Your business is a continuous work in progress.

You have to continually work to build your customer base while continuing to make changes seem familiar to your existing customers.

A career doesn’t happen overnight.

It takes a lifetime to build a sustained career and I’m not sure if it every truly stops.

Each time you achieve success or reach a goal, set new goals and new dreams.

Slowly build your business and never lose your passion for growth and success.

Summary – Lessons to Use for Your Hunting Business

Ask any new or emerging country music artists whose career they would most like to mimic and you’re likely to hear one name over and over – George Strait.

George Strait Troubadour

Why do so many new artists envy George’s career? It’s because he’s been successful for such a long time.

And we’re not talking about a good run for 5 or even 10 years…we’re talking about 3 decades plus of solid, chart-topping singles and albums.

George Strait is as relevant today as he ever was. He’s maintained his faithful audience over the years and he’s grown his following as new listeners (like me) have found his music (new and old).

George has worked hard his entire career to continually find his breakthrough moments. He’s still having them today and I don’t think he’ll ever stop finding them.

If you can learn one thing from George’s lifelong, fulfilling, and successful career, it should be his ability to never get complacent while continuously working for the next breakthrough.

If you have any breakthrough moments you’d like to share please feel free to leave a comment.

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Form Connections with Hunters Before You Need Them

This morning, a friend of mine, Stu McMullin, was talking about a blog he was reading. The blog is and the editor is #1 Bestselling author, Ramit Sethi. I read through Ramit’s post Ramit’s Inbox: An email from a very confused guy who can’t find a job. At the end, Ramit gave some key takeaways that struck me as very simple, yet very relevant and important for hunting businesses:

  • Build skills before you need them
  • Networking is not a dirty word – make personal relationships before you need them

Forming a Connection

image credit: mpeterke

Now, Ramit was referring to personal growth and development, but the same advice is crucial for your hunting business:

Form connections with hunters

Forming connections is the essence of the Web. It should go without saying and I’m sure you know that connections are the lifeblood of any hunting business. Who you know – vendors, partners, employees, or most importantly customers and the connections you have with them are what will make your business strong.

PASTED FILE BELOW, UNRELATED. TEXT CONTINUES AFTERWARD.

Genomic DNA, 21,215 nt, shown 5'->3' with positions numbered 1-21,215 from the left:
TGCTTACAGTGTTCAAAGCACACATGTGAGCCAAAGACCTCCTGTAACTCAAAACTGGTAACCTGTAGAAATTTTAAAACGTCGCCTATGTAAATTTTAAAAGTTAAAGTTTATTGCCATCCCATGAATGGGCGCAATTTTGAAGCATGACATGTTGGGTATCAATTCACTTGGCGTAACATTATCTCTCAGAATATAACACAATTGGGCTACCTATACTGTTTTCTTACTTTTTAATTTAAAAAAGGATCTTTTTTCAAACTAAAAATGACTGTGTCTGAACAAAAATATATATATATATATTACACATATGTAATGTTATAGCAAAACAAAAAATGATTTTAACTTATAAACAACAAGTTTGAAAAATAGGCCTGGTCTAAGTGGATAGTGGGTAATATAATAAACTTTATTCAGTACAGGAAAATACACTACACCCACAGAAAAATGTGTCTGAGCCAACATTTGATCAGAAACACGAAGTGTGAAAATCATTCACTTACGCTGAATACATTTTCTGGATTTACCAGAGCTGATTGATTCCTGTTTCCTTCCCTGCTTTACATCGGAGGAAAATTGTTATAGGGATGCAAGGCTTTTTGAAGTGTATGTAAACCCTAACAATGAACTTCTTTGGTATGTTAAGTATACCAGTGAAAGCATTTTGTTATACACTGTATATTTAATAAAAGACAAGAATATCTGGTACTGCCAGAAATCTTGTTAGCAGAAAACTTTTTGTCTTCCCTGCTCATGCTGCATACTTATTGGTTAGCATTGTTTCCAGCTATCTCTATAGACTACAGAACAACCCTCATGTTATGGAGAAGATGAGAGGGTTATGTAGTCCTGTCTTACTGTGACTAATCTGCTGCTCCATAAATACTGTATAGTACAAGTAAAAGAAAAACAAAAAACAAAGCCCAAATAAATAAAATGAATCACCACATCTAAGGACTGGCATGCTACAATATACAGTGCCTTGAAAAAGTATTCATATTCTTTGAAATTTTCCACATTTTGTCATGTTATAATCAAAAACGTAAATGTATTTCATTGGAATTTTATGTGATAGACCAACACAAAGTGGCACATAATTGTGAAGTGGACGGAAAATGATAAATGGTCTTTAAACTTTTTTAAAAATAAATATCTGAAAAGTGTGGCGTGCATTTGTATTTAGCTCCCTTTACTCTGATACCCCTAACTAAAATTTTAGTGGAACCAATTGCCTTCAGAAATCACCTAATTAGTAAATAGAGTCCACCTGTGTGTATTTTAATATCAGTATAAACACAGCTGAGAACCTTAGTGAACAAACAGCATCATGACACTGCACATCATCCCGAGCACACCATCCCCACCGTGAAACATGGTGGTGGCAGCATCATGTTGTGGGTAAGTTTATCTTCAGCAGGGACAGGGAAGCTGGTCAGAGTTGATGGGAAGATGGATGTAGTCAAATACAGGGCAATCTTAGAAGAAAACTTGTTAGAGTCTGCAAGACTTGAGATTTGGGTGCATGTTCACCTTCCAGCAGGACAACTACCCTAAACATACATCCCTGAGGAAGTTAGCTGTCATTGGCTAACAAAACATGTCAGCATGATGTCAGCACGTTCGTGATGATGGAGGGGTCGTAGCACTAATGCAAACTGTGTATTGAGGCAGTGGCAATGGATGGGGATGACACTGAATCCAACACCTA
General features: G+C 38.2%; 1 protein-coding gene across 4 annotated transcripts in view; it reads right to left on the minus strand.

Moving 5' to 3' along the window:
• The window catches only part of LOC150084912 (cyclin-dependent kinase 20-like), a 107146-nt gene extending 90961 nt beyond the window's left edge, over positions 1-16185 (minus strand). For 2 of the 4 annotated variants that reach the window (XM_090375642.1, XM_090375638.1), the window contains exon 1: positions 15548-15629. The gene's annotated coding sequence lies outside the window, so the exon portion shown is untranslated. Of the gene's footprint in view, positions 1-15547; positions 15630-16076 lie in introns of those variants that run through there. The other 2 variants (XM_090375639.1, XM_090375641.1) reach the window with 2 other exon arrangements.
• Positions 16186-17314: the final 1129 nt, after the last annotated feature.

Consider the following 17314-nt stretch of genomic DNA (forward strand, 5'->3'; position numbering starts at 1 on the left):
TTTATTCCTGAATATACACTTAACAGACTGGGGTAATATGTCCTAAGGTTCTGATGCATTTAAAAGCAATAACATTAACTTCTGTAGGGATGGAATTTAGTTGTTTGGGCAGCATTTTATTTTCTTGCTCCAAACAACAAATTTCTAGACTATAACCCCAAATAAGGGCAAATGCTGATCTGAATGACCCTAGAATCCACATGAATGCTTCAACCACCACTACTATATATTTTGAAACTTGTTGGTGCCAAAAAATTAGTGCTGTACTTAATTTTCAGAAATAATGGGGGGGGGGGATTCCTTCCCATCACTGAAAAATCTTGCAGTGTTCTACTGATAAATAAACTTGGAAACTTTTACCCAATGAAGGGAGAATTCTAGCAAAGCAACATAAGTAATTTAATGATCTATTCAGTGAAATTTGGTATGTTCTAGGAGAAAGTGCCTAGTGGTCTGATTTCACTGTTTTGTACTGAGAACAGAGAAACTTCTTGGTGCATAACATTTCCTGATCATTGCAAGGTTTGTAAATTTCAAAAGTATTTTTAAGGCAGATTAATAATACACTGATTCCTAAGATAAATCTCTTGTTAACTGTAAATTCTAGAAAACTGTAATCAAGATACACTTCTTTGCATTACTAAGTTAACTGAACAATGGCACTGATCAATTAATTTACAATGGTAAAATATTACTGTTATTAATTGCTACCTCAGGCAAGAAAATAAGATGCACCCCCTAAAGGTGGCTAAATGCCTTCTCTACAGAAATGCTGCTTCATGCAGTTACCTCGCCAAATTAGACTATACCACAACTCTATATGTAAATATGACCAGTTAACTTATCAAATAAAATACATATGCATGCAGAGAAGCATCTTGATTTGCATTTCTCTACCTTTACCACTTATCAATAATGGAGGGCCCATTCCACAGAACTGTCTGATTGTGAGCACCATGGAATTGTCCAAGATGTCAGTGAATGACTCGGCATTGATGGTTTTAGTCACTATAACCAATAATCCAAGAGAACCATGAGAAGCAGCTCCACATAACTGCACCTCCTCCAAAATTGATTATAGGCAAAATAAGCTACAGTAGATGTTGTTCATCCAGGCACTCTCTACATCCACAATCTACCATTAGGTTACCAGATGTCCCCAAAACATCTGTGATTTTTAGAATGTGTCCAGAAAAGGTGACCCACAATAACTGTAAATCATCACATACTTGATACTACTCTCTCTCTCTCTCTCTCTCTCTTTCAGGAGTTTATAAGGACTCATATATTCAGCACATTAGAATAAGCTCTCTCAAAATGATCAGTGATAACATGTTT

If you build strong connections with vendors you will be in a great position to get access to new services and products that will improve your business and your own products and services. If something goes wrong and your vendors know they can count on you to continue paying they’ll come to you (their strong connection) with available inventories.

Your business partners, other businesses you work with, and friends in the same industry are invaluable resources when you have questions about trying something new, gaining perspective and advice, or any number of things that require the knowledge and experience of others.

Your employees are the energy that makes your business function. One person can only do so much as far as taking a business to its fullest potential. By strongly connection with people who have the ability to expand your business (with benefits for them and for you), you’re setting up your business to reach its fullest potential.

Your customers – this is your gold. A strong connection with your customers is the ultimate connection you can make. If you can show that you’re willing to put your customers first, to put the improvement of their lives, the improvement of value added for them, you will form connections that will be strong through good and bad. And as we see during these times, there is nothing worth more than a loyal customer.

Form connections with hunters before you need them

The true brilliance of Ramit’s key lessons was that you need to plan for the future and establish relationships before you foresee a specific need for connections.

Sure, you may be close with your employees now while times are relatively good with your hunting business. But what happens if you have to put in extra time to get a job done for a client? What happens if you need to ask an employee to change their job – maybe move from one department to another because their work over the years seems to be better suited elsewhere? If you have a strong connection with your employees you will be able to transition (at least as smooth as possible) when your business requires extra work or a change. People, for some reason, are naturally afraid of change in their lives. I think it’s because it threatens their perceived security. But when there is trust, people are more open to change. If your employees trust in you (from past experiences or successes), they believe in you and your business and are willing to give their time and capital to grow the business and themselves.

Now, when it comes to forming connections with hunters before you need them, there is no better place to look than your own customers or potential customers.

Hunters are the people you look to for capital in exchange for products and services that required your own capital to create. This exchange and trust doesn’t occur overnight. You have to constantly work to improve the lives and well-being of your customers in advance of their needs and expectations.